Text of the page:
For now, this reference is a best-effort document. We strive for validity and completeness, but are not yet there. In the future, the docs and lang teams will work together to figure out how best to do this. Until then, this is a best-effort attempt. If you find something wrong or missing, file an issue or send in a pull request.


This book is the primary reference for the Rust programming language. It provides three kinds of material:

  • Chapters that informally describe each language construct and their use.
  • Chapters that informally describe the memory model, concurrency model, runtime services, linkage model and debugging facilities.
  • Appendix chapters providing rationale and references to languages that influenced the design.

Note: You may also be interested in the grammar.

Warning: This book is incomplete. Documenting everything takes a while. See the undocumented page for what is not documented in this book.

What The Reference is Not

This book does not serve as an introduction to the language. Background familiarity with the language is assumed. A separate book is available to help acquire such background familiarity.

This book also does not serve as a reference to the standard library included in the language distribution. Those libraries are documented separately by extracting documentation attributes from their source code. Many of the features that one might expect to be language features are library features in Rust, so what you're looking for may be there, not here.

Similarly, this book does not usually document the specifics of rustc as a tool or of Cargo. rustc has its own book. Cargo has a book that contains a reference. There are a few pages such as linkage that still describe how rustc works.

This book also only serves as a reference to what is available in stable Rust. For unstable features being worked on, see the Unstable Book.

Finally, this book is not normative. It may include details that are specific to rustc itself, and should not be taken as a specification for the Rust language. We intend to produce such a book someday, and until then, the reference is the closest thing we have to one.

How to Use This Book

This book does not assume you are reading this book sequentially. Each chapter generally can be read standalone, but will cross-link to other chapters for facets of the language they refer to, but do not discuss.

There are two main ways to read this document.

The first is to answer a specific question. If you know which chapter answers that question, you can jump to that chapter in the table of contents. Otherwise, you can press s or the click the magnifying glass on the top bar to search for keywords related to your question. For example, say you wanted to know when a temporary value created in a let statement is dropped. If you didn't already know that the lifetime of temporaries is defined in the expressions chapter, you could search "temporary let" and the first search result will take you to that section.

The second is to generally improve your knowledge of a facet of the language. In that case, just browse the table of contents until you see something you want to know more about, and just start reading. If a link looks interesting, click it, and read about that section.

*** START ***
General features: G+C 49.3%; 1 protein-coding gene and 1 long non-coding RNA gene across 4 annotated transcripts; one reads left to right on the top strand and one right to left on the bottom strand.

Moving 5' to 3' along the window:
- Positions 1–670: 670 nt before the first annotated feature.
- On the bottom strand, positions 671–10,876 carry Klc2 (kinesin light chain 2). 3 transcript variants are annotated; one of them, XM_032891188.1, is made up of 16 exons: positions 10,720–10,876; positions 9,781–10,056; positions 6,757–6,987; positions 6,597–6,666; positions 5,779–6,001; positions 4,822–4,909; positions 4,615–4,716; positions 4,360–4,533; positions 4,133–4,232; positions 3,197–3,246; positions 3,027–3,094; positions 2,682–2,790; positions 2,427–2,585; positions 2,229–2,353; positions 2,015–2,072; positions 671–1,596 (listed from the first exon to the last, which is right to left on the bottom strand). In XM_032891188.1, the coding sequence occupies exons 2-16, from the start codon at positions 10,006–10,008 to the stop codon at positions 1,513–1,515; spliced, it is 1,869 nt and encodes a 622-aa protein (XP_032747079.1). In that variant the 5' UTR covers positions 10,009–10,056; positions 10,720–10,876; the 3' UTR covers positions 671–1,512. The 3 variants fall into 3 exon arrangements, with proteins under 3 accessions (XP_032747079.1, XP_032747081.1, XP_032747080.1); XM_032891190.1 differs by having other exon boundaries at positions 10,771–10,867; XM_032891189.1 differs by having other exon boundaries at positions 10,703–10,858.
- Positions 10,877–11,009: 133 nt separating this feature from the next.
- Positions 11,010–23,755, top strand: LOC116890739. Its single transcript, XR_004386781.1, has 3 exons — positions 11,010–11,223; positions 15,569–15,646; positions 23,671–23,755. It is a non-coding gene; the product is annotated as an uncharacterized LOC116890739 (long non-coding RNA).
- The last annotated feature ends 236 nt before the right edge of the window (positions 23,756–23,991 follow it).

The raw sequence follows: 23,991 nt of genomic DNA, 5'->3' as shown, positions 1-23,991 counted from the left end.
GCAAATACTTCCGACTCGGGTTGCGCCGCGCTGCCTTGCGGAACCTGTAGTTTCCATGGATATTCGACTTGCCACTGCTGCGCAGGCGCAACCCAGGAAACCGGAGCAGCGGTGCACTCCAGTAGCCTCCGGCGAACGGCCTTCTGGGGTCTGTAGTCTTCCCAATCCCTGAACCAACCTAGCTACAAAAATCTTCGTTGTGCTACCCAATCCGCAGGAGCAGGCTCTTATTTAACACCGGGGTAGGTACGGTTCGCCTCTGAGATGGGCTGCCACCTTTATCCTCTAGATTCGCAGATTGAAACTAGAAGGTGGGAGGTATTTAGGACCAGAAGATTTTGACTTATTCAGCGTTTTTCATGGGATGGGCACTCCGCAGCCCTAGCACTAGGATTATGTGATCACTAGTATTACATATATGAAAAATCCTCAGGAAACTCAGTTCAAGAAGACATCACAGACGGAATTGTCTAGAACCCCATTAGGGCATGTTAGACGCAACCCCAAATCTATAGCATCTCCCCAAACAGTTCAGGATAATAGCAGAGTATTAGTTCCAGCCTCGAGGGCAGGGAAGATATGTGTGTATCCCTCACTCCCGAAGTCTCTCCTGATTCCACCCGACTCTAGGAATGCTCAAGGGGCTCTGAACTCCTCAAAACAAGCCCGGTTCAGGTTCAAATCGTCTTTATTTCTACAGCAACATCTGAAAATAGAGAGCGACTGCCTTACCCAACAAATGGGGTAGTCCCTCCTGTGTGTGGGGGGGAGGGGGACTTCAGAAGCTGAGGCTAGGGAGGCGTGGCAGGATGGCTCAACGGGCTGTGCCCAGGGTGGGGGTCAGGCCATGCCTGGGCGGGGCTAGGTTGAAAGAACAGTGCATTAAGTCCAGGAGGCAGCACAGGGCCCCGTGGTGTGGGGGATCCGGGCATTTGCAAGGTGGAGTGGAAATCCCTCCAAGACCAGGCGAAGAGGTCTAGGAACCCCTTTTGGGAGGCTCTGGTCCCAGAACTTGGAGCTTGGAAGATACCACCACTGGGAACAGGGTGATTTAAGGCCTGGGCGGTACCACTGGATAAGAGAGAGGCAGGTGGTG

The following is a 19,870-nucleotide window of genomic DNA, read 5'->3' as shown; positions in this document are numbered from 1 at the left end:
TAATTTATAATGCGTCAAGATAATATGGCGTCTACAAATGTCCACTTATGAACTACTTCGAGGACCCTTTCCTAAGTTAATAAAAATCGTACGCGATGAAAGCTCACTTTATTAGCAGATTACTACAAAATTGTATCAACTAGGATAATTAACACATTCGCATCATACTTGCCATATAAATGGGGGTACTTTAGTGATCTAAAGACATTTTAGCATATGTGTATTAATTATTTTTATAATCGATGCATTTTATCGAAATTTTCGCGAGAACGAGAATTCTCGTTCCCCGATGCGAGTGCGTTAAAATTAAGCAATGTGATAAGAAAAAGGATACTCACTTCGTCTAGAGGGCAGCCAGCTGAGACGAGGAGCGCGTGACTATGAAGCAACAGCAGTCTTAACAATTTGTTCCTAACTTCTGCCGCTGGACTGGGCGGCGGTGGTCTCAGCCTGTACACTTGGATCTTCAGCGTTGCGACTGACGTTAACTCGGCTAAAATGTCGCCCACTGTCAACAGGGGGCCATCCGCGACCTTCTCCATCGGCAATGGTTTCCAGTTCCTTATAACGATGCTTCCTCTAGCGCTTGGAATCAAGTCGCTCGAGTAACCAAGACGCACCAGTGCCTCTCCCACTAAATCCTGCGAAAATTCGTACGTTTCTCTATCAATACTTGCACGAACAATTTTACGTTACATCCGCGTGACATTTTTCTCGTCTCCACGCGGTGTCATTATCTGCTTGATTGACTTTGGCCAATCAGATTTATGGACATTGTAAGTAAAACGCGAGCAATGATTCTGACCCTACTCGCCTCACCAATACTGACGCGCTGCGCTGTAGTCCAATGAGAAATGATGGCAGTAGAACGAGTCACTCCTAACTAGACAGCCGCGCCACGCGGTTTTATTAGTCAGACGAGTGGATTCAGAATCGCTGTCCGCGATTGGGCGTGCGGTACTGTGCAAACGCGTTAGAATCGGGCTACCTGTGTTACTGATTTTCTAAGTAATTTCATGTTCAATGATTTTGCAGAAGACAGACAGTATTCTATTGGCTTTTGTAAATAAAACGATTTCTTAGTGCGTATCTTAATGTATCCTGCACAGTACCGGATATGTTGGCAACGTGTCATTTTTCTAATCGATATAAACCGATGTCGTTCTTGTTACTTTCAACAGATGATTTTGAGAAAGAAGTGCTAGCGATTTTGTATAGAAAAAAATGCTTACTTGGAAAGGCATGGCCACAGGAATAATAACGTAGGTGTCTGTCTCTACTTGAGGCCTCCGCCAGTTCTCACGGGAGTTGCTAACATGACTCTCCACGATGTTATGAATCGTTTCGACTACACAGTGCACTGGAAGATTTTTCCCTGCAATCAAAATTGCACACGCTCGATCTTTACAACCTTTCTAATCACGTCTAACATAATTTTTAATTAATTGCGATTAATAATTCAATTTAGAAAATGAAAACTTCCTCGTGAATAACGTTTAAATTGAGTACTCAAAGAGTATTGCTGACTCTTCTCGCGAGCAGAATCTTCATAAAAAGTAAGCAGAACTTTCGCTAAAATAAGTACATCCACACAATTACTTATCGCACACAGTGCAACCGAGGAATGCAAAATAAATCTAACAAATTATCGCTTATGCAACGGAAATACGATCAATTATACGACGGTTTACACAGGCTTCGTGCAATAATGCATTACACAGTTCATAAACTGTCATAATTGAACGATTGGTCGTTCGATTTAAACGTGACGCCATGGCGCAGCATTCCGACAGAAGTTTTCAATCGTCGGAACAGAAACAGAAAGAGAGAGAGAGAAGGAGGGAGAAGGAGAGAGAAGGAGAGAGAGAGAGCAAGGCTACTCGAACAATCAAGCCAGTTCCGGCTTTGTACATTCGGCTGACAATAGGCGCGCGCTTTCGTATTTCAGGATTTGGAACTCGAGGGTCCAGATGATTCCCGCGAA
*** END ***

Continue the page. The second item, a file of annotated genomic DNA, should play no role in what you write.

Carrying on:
That said, there is no wrong way to read this book. Read it however you feel helps you best.


Like all technical books, this book has certain conventions in how it displays information. These conventions are documented here.

  • Statements that define a term contain that term in italics. Whenever that term is used outside of that chapter, it is usually a link to the section that has this definition.

    An example term is an example of a term being defined.

  • Differences in the language by which edition the crate is compiled under are in a blockquote that start with the words "Edition Differences:" in bold.

    Edition Differences: In the 2015 edition, this syntax is valid that is disallowed as of the 2018 edition.

  • Notes that contain useful information about the state of the book or point out useful, but mostly out of scope, information are in blockquotes that start with the word "Note:" in bold.

    Note: This is an example note.

  • Warnings that show unsound behavior in the language or possibly confusing interactions of language features are in a special warning box.

    Warning: This is an example warning.

  • Code snippets inline in the text are inside <code> tags.

    Longer code examples are in a syntax highlighted box that has controls for copying, executing, and showing hidden lines in the top right corner.

    # // This is a hidden line.
    fn main() {
        println!("This is a code example");
  • The grammar and lexical structure is in blockquotes with either "Lexer" or "Syntax" in bold superscript as the first line.

          ~ Expression
       | box Expression


We welcome contributions of all kinds.

You can contribute to this book by opening an issue or sending a pull request to the Rust Reference repository. If this book does not answer your question, and you think its answer is in scope of it, please do not hesitate to file an issue or ask about it in the Rust docs channels on IRC or discord. Knowing what people use this book for the most helps direct our attention to making those sections the best that they can be.